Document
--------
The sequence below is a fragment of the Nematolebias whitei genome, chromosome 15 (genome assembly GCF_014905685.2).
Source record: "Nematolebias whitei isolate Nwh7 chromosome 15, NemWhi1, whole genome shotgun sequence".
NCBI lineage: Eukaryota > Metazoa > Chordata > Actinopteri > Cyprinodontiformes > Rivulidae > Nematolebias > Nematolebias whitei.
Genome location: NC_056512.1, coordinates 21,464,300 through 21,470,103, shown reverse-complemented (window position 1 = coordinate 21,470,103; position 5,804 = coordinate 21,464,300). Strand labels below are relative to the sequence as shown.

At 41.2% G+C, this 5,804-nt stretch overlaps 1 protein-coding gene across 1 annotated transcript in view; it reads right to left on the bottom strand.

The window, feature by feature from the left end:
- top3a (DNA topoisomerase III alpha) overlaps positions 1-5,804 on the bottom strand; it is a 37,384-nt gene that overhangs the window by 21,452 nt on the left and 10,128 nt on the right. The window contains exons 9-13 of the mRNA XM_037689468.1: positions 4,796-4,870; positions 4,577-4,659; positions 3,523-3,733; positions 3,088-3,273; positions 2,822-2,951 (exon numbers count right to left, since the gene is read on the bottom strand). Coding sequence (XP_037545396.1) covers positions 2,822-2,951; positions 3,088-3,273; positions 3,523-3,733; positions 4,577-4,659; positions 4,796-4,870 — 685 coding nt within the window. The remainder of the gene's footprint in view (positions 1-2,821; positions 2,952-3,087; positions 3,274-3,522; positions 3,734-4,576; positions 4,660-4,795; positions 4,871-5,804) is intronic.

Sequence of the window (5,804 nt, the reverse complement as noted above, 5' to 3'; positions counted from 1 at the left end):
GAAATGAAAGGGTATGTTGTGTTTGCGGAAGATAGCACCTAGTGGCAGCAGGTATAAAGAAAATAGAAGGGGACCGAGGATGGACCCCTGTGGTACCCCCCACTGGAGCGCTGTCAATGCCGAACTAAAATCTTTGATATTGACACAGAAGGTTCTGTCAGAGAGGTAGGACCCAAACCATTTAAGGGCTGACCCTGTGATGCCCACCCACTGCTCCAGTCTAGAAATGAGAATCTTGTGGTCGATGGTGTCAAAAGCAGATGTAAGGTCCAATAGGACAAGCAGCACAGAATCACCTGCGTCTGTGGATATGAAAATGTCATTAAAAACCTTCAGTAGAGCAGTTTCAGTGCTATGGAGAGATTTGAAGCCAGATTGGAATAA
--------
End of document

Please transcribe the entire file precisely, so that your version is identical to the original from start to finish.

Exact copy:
The sequence below is a fragment of the Nematolebias whitei genome, chromosome 15 (genome assembly GCF_014905685.2).
Source record: "Nematolebias whitei isolate Nwh7 chromosome 15, NemWhi1, whole genome shotgun sequence".
NCBI lineage: Eukaryota > Metazoa > Chordata > Actinopteri > Cyprinodontiformes > Rivulidae > Nematolebias > Nematolebias whitei.
Genome location: NC_056512.1, coordinates 21,464,300 through 21,470,103, shown reverse-complemented (window position 1 = coordinate 21,470,103; position 5,804 = coordinate 21,464,300). Strand labels below are relative to the sequence as shown.

At 41.2% G+C, this 5,804-nt stretch overlaps 1 protein-coding gene across 1 annotated transcript in view; it reads right to left on the bottom strand.

The window, feature by feature from the left end:
- top3a (DNA topoisomerase III alpha) overlaps positions 1-5,804 on the bottom strand; it is a 37,384-nt gene that overhangs the window by 21,452 nt on the left and 10,128 nt on the right. The window contains exons 9-13 of the mRNA XM_037689468.1: positions 4,796-4,870; positions 4,577-4,659; positions 3,523-3,733; positions 3,088-3,273; positions 2,822-2,951 (exon numbers count right to left, since the gene is read on the bottom strand). Coding sequence (XP_037545396.1) covers positions 2,822-2,951; positions 3,088-3,273; positions 3,523-3,733; positions 4,577-4,659; positions 4,796-4,870 — 685 coding nt within the window. The remainder of the gene's footprint in view (positions 1-2,821; positions 2,952-3,087; positions 3,274-3,522; positions 3,734-4,576; positions 4,660-4,795; positions 4,871-5,804) is intronic.

Sequence of the window (5,804 nt, the reverse complement as noted above, 5' to 3'; positions counted from 1 at the left end):
GAAATGAAAGGGTATGTTGTGTTTGCGGAAGATAGCACCTAGTGGCAGCAGGTATAAAGAAAATAGAAGGGGACCGAGGATGGACCCCTGTGGTACCCCCCACTGGAGCGCTGTCAATGCCGAACTAAAATCTTTGATATTGACACAGAAGGTTCTGTCAGAGAGGTAGGACCCAAACCATTTAAGGGCTGACCCTGTGATGCCCACCCACTGCTCCAGTCTAGAAATGAGAATCTTGTGGTCGATGGTGTCAAAAGCAGATGTAAGGTCCAATAGGACAAGCAGCACAGAATCACCTGCGTCTGTGGATATGAAAATGTCATTAAAAACCTTCAGTAGAGCAGTTTCAGTGCTATGGAGAGATTTGAAGCCAGATTGGAATAA